Maureen, the floor is yours:
When I saw an ad for a position as the Charlotte Romance Examiner, I thought, "I'm a writer. I write romance. This will be perfect for me." It was not a job to make money, but rather an extra-curricular activity—one that was right up my alley.
The challenge to this perfect opportunity was that I was supposed to write editorials featuring the fine city of Charlotte and associate romance to it. After about the third or fourth "Eat at Joes, it is romantic", you're going to start to lose your audience. So, I reconsidered the parameters, which were to focus on romance, and inject some local flare.
I confess, I'm a romantic suspense author, and the fiction demon inside me started plotting immediately. Yes, I held true to the editorial guidelines and submitted articles you would anticipate reading in a venue such as this, but I introduced a new take to the traditional act of restaurant reporting.
This new line of articles will be featured under "Chance Encounters", where instead of a documentary about a restaurant, you will find a three or four paragraph snippet of fiction taking place in that eatery. I thought why not make the reader feel what it's like to be here? Make the reader think that it is possible that they can find romance if they eat in this restaurant.
In addition to this little tangent, I have introduced a character called Leila Jennings, in my "Leila on the Lake" feature. Once a week readers will be able to read the adventures of Leila as she settles into her new life on the lake, just north of Charlotte. Again, they can learn about the area while reading about some of Leila’s eccentric neighbors and coworkers.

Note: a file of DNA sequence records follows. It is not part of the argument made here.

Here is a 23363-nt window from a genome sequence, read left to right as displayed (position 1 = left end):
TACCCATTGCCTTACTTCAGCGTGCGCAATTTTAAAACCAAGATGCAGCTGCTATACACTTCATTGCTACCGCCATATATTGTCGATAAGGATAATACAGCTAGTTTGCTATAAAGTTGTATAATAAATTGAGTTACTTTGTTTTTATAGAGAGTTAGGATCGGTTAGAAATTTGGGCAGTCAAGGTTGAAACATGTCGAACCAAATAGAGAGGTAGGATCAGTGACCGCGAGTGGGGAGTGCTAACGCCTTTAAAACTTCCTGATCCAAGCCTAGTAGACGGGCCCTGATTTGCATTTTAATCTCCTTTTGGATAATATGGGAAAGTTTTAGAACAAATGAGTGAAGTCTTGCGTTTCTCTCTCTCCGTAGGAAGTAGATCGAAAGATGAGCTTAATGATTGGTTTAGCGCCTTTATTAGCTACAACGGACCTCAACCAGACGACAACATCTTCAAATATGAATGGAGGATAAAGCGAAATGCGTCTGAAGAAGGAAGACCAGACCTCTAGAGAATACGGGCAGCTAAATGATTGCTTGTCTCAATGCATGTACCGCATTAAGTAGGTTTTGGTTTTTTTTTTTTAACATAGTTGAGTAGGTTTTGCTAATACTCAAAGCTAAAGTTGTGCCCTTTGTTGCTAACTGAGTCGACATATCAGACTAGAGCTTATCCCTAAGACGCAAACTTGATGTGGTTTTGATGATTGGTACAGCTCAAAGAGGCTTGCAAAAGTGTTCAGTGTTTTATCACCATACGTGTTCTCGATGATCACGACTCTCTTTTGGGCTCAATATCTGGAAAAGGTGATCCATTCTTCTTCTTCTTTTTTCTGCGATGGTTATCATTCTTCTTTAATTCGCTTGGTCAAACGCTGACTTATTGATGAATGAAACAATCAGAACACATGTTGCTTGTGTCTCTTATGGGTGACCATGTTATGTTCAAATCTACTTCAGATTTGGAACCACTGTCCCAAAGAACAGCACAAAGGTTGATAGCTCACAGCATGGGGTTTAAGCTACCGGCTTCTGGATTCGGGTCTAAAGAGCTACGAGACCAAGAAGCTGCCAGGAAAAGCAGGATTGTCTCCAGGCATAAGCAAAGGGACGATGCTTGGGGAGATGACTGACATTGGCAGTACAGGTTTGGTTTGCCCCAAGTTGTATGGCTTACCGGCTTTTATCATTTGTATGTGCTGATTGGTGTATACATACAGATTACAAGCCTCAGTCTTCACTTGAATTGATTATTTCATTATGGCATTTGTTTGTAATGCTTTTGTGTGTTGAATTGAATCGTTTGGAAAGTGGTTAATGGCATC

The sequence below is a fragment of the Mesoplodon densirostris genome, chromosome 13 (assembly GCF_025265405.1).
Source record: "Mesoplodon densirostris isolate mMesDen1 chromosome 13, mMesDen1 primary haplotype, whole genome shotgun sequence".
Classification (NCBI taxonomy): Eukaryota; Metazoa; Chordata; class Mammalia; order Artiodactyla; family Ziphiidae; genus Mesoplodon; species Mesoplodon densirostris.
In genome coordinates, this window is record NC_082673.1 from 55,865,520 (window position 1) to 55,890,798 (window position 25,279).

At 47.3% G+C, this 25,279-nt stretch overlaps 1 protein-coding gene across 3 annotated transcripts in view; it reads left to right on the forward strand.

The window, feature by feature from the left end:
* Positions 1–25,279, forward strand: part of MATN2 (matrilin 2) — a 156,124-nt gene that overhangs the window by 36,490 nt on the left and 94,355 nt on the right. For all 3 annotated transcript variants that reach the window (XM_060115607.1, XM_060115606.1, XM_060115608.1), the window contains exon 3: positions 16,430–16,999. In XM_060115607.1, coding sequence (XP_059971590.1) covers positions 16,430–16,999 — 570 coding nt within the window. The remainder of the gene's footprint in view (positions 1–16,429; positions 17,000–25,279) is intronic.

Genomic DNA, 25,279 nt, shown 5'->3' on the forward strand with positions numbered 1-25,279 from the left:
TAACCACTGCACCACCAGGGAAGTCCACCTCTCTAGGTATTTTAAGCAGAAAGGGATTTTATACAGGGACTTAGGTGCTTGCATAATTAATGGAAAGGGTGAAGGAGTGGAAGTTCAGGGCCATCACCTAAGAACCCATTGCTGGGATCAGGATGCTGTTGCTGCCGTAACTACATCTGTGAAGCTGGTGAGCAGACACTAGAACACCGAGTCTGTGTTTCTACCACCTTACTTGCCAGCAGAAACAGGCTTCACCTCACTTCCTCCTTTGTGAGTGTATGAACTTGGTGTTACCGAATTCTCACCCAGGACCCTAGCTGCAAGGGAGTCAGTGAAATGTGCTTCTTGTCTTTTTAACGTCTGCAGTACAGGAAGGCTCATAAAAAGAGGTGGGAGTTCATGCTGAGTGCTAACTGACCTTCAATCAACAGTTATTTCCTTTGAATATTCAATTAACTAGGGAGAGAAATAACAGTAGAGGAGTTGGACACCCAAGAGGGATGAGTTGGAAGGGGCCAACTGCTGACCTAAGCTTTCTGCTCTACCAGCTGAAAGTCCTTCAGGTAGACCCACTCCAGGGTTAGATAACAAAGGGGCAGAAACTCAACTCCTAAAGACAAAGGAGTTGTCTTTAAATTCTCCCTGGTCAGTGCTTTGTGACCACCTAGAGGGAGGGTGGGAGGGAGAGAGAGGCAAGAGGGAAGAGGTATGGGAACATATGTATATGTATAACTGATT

See what you get when you mix a romance author with journalism!
Sample from Chance Encounters on the Charlotte Romance Examiner site.
Picture yourself sitting outside the Corkscrew Wine Bar in Birkdale Commons. You are holding a glass of Chardonnay and the soft scent of apple tickles your nose. It is early evening on a pleasant August night. The temperature is cool enough that this wrought iron table beneath a tree is too irresistible to resist. You sit quietly listening to the outdoor band performing a subtle mix of Blues and Jimmy Buffet on the Green. Before you, a bustle of shoppers pass by, some recently released from the Regal Theater. You can hear clips of their animated conversations as they recap the romantic comedy they just saw.
A crowd has started to form at the base of the stage, yet you are far enough away, sheltered in your little force field of tranquility. When the waitress appears with a menu and a smile, you ask for some more time, content to sip your glass of wine and remain a bystander to the activity a little bit longer. As she walks back inside you feel a brief rush of the air-conditioning and you sit back in your chair with a happy sigh. “Excuse me, are you using this chair?” Before even looking up you make a quick assessment of your surroundings and see that the outside dining area of the Corkscrew has filled up and there is only one table vacant, seemingly scavenged of its chairs by nearby parties. “No,” You finally glance up into eyes that are soft and brown. Intrigued your gaze expands, rising just over six feet to take in the image of the man before you. “I have to finish this paperwork for work,” he explains in a deep voice, “and I thought it might be less stressful with a glass of wine and some background music.” You glance down at your closed laptop. The same laptop you have purposely neglected in favor of this glass of Chardonnay. Your eyes lift six feet again and you offer a hesitant smile and reply, “No, I’m not using the chair.”